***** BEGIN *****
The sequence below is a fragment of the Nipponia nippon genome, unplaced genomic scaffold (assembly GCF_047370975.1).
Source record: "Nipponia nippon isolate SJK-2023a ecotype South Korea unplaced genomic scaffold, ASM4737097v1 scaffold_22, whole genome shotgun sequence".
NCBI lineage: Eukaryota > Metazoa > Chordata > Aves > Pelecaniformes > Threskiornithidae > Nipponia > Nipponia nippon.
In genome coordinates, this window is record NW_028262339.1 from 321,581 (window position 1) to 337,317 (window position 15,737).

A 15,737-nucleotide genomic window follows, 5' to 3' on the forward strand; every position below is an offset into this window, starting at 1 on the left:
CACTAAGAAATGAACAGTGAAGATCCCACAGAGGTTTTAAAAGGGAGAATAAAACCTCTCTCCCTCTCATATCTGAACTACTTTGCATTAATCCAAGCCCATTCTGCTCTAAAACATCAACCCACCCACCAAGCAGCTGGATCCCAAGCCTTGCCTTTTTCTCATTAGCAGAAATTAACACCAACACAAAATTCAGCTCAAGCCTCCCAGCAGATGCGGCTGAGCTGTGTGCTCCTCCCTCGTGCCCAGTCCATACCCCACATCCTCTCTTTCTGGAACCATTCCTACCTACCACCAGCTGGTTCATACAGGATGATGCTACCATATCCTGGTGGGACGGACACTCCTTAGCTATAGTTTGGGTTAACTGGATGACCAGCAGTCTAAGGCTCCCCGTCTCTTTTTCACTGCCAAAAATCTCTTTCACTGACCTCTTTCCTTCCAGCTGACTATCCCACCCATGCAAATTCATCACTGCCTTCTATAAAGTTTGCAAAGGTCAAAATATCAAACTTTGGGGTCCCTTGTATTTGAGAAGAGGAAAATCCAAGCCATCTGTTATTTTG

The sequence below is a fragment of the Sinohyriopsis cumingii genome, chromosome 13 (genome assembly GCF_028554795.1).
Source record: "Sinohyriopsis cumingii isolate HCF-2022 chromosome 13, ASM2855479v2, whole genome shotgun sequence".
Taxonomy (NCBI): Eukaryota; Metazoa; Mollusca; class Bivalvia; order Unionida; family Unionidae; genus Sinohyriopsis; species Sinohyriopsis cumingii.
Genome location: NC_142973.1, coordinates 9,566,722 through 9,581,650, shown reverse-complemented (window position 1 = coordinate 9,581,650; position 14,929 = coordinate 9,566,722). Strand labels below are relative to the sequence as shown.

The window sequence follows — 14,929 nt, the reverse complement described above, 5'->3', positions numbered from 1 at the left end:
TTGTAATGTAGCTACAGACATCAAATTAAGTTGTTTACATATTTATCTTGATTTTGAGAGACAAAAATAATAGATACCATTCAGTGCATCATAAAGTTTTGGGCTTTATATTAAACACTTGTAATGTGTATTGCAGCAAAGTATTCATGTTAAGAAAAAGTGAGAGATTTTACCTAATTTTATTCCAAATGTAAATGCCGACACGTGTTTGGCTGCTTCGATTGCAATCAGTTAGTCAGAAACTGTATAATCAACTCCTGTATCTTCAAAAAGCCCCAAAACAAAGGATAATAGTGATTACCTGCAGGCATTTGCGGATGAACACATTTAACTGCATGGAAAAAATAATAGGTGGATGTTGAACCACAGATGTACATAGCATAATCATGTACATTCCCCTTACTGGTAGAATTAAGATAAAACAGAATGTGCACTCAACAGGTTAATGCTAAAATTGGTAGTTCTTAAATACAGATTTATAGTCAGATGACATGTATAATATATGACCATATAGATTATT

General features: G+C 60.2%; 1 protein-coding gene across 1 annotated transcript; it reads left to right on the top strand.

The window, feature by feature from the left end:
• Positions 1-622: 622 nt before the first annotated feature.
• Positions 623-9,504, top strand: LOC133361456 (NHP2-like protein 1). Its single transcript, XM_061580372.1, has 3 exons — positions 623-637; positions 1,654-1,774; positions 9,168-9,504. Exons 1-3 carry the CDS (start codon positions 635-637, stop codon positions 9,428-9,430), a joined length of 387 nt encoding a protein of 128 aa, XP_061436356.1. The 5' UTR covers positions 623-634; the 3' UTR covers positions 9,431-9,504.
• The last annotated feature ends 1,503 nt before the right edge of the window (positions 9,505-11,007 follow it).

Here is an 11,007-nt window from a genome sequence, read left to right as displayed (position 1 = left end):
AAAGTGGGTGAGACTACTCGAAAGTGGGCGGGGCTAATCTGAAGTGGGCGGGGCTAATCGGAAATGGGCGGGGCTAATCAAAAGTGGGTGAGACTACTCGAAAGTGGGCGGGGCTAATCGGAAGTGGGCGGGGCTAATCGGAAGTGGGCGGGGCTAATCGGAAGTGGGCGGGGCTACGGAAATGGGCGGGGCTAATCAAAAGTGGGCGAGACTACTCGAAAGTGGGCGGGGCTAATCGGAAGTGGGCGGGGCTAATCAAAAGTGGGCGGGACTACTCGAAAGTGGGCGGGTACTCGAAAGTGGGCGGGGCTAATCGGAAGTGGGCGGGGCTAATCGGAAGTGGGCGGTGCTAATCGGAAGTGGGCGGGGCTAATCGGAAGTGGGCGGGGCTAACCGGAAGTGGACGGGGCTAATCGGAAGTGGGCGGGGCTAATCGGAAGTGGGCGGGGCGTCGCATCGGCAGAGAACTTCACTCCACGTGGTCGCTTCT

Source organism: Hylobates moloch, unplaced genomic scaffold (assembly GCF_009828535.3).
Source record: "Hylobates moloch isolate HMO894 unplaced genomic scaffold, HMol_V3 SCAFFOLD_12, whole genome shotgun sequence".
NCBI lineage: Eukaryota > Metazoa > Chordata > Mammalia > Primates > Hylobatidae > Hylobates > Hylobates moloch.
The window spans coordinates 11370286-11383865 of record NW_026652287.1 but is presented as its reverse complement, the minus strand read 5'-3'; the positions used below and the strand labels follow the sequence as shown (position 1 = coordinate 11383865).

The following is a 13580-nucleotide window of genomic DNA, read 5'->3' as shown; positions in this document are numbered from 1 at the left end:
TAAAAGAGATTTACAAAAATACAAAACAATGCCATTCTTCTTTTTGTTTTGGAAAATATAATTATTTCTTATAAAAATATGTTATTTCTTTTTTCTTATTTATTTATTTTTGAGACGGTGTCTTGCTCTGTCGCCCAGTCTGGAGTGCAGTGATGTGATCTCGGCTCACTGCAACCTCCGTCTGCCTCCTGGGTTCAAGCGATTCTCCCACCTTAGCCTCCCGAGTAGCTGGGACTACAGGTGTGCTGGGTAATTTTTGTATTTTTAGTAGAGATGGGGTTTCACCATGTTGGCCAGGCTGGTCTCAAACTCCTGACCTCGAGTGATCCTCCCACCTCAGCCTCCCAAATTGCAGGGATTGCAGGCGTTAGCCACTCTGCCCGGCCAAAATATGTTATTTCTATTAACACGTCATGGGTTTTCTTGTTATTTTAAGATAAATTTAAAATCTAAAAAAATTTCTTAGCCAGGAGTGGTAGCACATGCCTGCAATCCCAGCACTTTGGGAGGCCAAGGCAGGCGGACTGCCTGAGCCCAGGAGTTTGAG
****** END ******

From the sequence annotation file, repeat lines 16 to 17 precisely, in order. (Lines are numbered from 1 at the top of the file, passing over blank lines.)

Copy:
• Positions 623-9,504, top strand: LOC133361456 (NHP2-like protein 1). Its single transcript, XM_061580372.1, has 3 exons — positions 623-637; positions 1,654-1,774; positions 9,168-9,504. Exons 1-3 carry the CDS (start codon positions 635-637, stop codon positions 9,428-9,430), a joined length of 387 nt encoding a protein of 128 aa, XP_061436356.1. The 5' UTR covers positions 623-634; the 3' UTR covers positions 9,431-9,504.
• The last annotated feature ends 1,503 nt before the right edge of the window (positions 9,505-11,007 follow it).